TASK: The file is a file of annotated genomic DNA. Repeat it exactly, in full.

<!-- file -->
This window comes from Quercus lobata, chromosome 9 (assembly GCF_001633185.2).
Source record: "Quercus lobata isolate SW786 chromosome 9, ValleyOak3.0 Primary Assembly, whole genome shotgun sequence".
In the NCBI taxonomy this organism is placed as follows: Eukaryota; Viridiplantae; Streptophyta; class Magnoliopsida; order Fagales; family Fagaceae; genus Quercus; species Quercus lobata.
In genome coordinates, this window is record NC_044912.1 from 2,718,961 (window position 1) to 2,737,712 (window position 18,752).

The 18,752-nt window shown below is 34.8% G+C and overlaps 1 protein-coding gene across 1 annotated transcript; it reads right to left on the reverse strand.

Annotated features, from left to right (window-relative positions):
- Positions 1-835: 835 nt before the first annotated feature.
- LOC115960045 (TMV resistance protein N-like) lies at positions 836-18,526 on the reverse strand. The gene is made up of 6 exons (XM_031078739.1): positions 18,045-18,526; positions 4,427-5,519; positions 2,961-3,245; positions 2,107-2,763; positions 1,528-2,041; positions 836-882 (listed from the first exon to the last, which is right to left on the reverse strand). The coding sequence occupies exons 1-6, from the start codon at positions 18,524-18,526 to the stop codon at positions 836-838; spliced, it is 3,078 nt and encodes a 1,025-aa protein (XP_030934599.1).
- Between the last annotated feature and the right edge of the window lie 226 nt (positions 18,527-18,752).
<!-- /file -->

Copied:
This window comes from Quercus lobata, chromosome 9 (assembly GCF_001633185.2).
Source record: "Quercus lobata isolate SW786 chromosome 9, ValleyOak3.0 Primary Assembly, whole genome shotgun sequence".
In the NCBI taxonomy this organism is placed as follows: Eukaryota; Viridiplantae; Streptophyta; class Magnoliopsida; order Fagales; family Fagaceae; genus Quercus; species Quercus lobata.
In genome coordinates, this window is record NC_044912.1 from 2,718,961 (window position 1) to 2,737,712 (window position 18,752).

The 18,752-nt window shown below is 34.8% G+C and overlaps 1 protein-coding gene across 1 annotated transcript; it reads right to left on the reverse strand.

Annotated features, from left to right (window-relative positions):
- Positions 1-835: 835 nt before the first annotated feature.
- LOC115960045 (TMV resistance protein N-like) lies at positions 836-18,526 on the reverse strand. The gene is made up of 6 exons (XM_031078739.1): positions 18,045-18,526; positions 4,427-5,519; positions 2,961-3,245; positions 2,107-2,763; positions 1,528-2,041; positions 836-882 (listed from the first exon to the last, which is right to left on the reverse strand). The coding sequence occupies exons 1-6, from the start codon at positions 18,524-18,526 to the stop codon at positions 836-838; spliced, it is 3,078 nt and encodes a 1,025-aa protein (XP_030934599.1).
- Between the last annotated feature and the right edge of the window lie 226 nt (positions 18,527-18,752).